It Doesn't Matter Who Replaces Janet Napolitano

Flickr/U.S. Army/Sgt. Jim Greenhill

Secretary of Homeland Security Janet Napolitano

Republicans probably weren’t crying in their coffee this morning after Secretary of Homeland Security Janet Napolitano announced she would resign her post to take over as president of the University of California system. Throughout her tenure—during which the Obama administration oversaw a record number of deportations but also prioritized criminal deportation and offered the children of undocumented immigrants “deferred action”—Republicans assailed the secretary for what they say is the department's failure to enforce current immigration law.

This has been a flashpoint in the debate over comprehensive immigration reform: Distrustful of the administration's commitment to securing the border, Republican lawmakers have pushed for reform to include triggers that make the legalization of the country's estimated 11 million undocumented immigrants contingent on various border-security metrics. Democrats thwarted attempts by their GOP colleagues to include such hardline benchmarks in the Gang of Eight bill that passed the chamber in late June; the bill passed by the Senate merely requires that plans for securing the border be "substantially complete" or "substantially underway" in order for legalization to move forward. The Republican-controlled House has adopted a piecemeal approach to overhauling the system; the Judiciary committee passed a standalone enforcement bill last month, but there is currently no legislative proposal that includes a path to citizenship for the undocumented.

The question is whether there is someone the president could name who could bring more enforcement credibility and thus make Republicans more likely to accept a path to citizenship for the undocumented without harsh border-security provisions that many say are intended to kill reform entirely. At the beginning of Obama’s first term, political sources put forth New York City Police Commissioner Ray Kelly, who oversees the city’s counterterrorism efforts, as a possible pick for the post. Would appointing someone like Kelly make Republicans more likely to cooperate with the administration on immigration?

Probably not. For one thing, Napolitano’s tenure as governor of border state Arizona hardly did anything to convince Republicans she was serious about enforcement. But the fact that deporting nearly 400,000 undocumented immigrants a year counts as being border-security dove highlights the bigger problem with Democrats’ strategy on immigration. Since the last major push for reform in 2007, the plan to get Republicans on board has been to couple increased enforcement with an overhaul of the legal reforms. But when the time came to reform the system, Republicans said the border needed to be secured before legal reform could take place. Playing the long game, President Obama ramped up enforcement efforts and threw money behind the department in his first terms. As a result, net migration to the United States has been reduced to zero, and the government now spends more on immigration enforcement than all other federal law-enforcement efforts combined. Indeed, the government has met most of the enforcement benchmarks proposed in the 2007 bill. The idea was that, when the time came, the administration could make the case to Republicans that the border was substantially secure and that legalization could move forward.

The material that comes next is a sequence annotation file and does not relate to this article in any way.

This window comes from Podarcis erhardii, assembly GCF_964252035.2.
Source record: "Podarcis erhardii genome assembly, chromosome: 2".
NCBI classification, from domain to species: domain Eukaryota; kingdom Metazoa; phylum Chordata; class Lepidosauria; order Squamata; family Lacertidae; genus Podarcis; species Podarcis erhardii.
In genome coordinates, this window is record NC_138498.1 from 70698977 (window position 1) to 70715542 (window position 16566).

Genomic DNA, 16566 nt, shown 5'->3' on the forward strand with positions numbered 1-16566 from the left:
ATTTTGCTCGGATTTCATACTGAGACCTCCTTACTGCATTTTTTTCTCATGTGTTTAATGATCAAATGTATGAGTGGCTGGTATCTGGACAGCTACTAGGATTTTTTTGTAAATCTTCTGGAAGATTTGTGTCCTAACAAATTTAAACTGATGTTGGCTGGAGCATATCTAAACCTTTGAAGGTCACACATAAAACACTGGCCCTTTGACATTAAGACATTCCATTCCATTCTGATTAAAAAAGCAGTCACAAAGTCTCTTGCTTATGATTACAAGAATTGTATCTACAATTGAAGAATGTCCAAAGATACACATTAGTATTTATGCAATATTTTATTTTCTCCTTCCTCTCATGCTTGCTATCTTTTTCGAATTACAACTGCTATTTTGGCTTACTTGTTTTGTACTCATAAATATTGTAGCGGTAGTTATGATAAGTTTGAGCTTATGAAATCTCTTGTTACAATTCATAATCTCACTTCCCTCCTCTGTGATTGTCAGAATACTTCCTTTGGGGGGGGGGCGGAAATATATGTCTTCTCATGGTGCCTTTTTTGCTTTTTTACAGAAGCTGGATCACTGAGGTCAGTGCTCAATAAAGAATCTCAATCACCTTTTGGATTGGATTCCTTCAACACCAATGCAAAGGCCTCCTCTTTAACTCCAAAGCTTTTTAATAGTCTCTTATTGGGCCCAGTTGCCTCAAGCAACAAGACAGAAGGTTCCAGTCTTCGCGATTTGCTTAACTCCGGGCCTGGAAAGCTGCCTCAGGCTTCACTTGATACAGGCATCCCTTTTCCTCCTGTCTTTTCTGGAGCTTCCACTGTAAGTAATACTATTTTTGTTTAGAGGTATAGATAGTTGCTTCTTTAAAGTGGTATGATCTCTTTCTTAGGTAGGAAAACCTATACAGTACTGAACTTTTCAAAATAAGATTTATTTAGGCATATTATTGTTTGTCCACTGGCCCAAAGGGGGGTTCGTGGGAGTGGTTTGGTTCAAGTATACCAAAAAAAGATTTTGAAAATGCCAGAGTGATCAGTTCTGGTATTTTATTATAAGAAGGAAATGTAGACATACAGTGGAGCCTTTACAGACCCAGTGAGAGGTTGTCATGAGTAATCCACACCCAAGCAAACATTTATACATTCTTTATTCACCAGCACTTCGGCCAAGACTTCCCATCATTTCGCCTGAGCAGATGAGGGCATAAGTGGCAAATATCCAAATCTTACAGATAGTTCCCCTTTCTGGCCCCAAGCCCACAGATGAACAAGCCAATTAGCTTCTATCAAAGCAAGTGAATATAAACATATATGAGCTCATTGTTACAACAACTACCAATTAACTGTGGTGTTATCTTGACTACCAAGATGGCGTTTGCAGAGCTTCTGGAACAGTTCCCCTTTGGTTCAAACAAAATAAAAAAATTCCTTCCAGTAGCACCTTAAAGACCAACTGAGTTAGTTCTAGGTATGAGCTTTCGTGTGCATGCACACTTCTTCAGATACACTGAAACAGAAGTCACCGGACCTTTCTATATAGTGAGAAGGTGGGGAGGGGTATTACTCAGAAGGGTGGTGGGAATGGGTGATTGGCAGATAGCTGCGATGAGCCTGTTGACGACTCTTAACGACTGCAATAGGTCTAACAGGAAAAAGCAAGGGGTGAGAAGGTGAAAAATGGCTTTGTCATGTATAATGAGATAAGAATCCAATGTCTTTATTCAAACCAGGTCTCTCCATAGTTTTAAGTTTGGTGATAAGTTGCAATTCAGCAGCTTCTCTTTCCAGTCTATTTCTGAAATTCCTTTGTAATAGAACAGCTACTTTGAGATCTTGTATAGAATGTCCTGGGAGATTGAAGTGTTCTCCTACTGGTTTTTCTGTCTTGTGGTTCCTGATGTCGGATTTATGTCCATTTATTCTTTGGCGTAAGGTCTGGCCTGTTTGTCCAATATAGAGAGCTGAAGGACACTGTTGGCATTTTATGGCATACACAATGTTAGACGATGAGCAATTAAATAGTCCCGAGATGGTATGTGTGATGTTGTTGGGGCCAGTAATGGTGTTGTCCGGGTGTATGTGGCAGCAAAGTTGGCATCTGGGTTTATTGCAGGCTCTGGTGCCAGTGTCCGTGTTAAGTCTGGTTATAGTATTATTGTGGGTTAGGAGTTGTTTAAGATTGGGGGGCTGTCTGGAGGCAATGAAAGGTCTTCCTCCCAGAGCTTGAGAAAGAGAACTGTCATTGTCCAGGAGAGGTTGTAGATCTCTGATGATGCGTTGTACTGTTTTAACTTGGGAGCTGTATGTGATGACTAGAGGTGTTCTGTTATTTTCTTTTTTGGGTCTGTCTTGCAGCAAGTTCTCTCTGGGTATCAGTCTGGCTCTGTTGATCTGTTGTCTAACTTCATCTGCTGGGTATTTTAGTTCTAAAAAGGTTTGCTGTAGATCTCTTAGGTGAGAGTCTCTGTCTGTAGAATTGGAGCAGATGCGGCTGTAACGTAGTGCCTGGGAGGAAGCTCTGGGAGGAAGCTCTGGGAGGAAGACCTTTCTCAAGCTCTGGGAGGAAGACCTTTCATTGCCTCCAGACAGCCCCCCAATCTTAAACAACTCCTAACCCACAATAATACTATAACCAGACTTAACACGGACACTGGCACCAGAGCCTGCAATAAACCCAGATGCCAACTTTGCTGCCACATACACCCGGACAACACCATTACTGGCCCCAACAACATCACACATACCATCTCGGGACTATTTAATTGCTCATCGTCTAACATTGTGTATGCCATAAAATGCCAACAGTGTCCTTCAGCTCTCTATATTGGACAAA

But instead, Republicans moved the goal posts. While their colleagues in the Senate were ultimately overruled, the House GOP has sought to strip DHS of discretion in going after those who violate immigration law—currently, the department prioritizes criminals and drug-dealers rather than, for instance, those who have overstayed a visa—make undocumented presence in the country a federal crime (rather than a misdemeanor offense); and give states wide latitude in imposing their own penalties on immigrants. Without laying out what exactly would count as "securing the border," the House has simply moved forward with more enforcement—a path to citizenship isn't even part of the picture. The problem, as I have written, is that totally sealing the borders is essentially impossible—so long as we've failed to achieve a Soviet-style blockage, Republicans can claim we're still not there yet. "We need to secure the border" is a fail-safe way of avoiding legal reform.

In the end, it hardly matters who Obama appoints as secretary of Homeland Security. He could install Arizona governor and immigration hawk Jan Brewer herself and Republicans would still claim the government is going soft on border security.

Follow the author on Twitter @gabrielarana.